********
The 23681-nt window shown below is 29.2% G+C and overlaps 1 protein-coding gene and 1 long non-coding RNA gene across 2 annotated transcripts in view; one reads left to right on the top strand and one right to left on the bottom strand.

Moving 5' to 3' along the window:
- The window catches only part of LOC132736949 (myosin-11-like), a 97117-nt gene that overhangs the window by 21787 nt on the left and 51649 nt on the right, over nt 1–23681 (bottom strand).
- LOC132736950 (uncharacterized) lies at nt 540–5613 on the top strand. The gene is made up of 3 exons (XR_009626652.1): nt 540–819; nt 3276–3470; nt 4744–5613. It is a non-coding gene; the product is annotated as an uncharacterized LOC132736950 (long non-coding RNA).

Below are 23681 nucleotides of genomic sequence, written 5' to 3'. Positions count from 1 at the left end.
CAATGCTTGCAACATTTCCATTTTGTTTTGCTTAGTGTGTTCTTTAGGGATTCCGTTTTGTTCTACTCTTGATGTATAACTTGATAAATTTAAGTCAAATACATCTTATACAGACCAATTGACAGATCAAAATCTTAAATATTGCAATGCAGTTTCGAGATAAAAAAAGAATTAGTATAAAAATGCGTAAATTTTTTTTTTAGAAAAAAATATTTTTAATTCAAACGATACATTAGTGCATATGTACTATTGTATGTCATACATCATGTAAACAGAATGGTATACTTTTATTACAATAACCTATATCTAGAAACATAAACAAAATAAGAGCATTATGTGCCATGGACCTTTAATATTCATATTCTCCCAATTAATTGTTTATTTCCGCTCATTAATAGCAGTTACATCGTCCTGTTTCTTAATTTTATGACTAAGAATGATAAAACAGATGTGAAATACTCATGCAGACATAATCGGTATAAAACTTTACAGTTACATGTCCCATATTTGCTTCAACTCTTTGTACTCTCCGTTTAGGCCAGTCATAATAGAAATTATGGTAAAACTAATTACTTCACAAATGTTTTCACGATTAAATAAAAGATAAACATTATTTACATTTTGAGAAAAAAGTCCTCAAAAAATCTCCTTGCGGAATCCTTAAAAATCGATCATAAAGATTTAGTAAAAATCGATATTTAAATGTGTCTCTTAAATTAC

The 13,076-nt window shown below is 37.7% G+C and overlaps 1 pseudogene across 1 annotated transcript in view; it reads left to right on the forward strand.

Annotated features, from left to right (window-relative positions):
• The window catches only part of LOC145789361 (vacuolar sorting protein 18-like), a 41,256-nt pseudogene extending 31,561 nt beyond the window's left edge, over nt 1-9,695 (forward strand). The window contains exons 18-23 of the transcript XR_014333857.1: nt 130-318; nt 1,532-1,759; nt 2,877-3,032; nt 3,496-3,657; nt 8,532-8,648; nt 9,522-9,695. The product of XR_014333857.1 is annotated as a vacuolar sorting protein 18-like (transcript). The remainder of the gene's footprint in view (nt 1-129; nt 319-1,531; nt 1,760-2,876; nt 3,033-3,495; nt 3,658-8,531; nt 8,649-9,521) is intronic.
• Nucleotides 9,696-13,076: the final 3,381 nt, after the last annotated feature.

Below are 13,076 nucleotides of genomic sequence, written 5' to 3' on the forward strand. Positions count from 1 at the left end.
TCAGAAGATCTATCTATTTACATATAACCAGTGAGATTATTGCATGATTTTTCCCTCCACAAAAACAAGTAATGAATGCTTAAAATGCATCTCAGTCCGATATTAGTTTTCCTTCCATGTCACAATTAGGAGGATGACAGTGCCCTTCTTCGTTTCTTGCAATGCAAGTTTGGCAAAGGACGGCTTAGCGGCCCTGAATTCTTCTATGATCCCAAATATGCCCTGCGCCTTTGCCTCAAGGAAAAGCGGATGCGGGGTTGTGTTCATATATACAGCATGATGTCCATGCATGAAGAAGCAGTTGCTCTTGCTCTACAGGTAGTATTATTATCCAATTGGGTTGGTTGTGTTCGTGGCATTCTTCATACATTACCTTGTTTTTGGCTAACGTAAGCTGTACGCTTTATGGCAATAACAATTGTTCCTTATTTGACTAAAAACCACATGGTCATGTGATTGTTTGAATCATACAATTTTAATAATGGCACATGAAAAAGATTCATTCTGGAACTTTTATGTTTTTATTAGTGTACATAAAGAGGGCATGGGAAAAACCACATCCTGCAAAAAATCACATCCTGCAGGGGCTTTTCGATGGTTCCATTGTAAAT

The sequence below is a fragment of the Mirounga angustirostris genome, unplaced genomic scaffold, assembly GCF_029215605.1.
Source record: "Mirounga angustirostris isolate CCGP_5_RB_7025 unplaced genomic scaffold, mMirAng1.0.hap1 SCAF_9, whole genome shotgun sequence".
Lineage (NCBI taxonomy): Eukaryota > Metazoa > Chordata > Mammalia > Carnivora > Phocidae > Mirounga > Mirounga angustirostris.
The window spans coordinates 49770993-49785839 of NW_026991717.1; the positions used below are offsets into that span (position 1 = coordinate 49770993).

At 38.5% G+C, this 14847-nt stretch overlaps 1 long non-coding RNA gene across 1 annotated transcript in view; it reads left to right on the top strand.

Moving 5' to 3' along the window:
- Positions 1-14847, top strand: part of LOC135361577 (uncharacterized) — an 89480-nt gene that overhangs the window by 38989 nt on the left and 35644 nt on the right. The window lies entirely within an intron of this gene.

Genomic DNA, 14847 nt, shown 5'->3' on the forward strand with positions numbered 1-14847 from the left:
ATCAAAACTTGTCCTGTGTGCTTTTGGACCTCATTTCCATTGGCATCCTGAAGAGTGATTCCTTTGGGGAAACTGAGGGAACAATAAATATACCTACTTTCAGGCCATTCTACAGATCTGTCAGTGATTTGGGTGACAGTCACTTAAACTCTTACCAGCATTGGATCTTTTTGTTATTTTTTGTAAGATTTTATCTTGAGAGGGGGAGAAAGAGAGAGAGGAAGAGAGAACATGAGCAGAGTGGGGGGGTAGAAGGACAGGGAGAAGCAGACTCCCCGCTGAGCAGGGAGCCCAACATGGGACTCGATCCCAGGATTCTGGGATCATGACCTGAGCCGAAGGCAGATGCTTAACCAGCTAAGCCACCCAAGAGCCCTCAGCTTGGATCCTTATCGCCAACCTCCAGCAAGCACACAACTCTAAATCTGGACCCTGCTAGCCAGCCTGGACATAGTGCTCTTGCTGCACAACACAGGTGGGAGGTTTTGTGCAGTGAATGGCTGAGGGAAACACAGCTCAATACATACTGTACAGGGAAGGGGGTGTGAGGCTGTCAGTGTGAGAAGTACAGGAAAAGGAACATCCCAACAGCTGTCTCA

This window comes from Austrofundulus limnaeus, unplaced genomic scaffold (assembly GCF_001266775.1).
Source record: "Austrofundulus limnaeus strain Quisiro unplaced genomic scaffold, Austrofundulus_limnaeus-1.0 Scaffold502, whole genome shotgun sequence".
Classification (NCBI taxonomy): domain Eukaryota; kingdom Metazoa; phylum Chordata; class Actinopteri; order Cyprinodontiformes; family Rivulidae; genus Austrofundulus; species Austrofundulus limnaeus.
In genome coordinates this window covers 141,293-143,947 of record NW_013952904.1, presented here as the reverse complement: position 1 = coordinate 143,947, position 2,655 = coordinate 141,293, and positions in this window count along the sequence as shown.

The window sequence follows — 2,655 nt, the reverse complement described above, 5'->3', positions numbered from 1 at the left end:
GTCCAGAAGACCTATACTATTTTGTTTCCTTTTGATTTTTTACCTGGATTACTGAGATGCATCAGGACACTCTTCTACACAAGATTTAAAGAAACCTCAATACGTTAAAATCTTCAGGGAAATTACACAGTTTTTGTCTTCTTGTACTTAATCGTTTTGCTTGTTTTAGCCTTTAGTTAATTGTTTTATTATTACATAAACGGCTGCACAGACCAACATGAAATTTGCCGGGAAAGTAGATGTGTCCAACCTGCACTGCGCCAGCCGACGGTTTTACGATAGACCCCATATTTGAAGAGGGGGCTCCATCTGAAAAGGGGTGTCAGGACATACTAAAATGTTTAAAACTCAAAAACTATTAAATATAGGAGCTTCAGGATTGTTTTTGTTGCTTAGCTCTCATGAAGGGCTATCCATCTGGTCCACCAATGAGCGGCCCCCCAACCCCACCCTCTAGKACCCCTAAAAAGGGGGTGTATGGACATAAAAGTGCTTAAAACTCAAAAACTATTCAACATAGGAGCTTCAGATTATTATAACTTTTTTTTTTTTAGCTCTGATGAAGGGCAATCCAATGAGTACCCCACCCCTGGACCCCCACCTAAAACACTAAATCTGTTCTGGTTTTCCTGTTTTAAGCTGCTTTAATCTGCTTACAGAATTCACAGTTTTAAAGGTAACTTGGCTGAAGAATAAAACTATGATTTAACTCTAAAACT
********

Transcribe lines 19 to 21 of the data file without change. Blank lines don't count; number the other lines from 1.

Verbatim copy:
- Positions 1-14847, top strand: part of LOC135361577 (uncharacterized) — an 89480-nt gene that overhangs the window by 38989 nt on the left and 35644 nt on the right. The window lies entirely within an intron of this gene.

Genomic DNA, 14847 nt, shown 5'->3' on the forward strand with positions numbered 1-14847 from the left:
ATCAAAACTTGTCCTGTGTGCTTTTGGACCTCATTTCCATTGGCATCCTGAAGAGTGATTCCTTTGGGGAAACTGAGGGAACAATAAATATACCTACTTTCAGGCCATTCTACAGATCTGTCAGTGATTTGGGTGACAGTCACTTAAACTCTTACCAGCATTGGATCTTTTTGTTATTTTTTGTAAGATTTTATCTTGAGAGGGGGAGAAAGAGAGAGAGGAAGAGAGAACATGAGCAGAGTGGGGGGGTAGAAGGACAGGGAGAAGCAGACTCCCCGCTGAGCAGGGAGCCCAACATGGGACTCGATCCCAGGATTCTGGGATCATGACCTGAGCCGAAGGCAGATGCTTAACCAGCTAAGCCACCCAAGAGCCCTCAGCTTGGATCCTTATCGCCAACCTCCAGCAAGCACACAACTCTAAATCTGGACCCTGCTAGCCAGCCTGGACATAGTGCTCTTGCTGCACAACACAGGTGGGAGGTTTTGTGCAGTGAATGGCTGAGGGAAACACAGCTCAATACATACTGTACAGGGAAGGGGGTGTGAGGCTGTCAGTGTGAGAAGTACAGGAAAAGGAACATCCCAACAGCTGTCTCA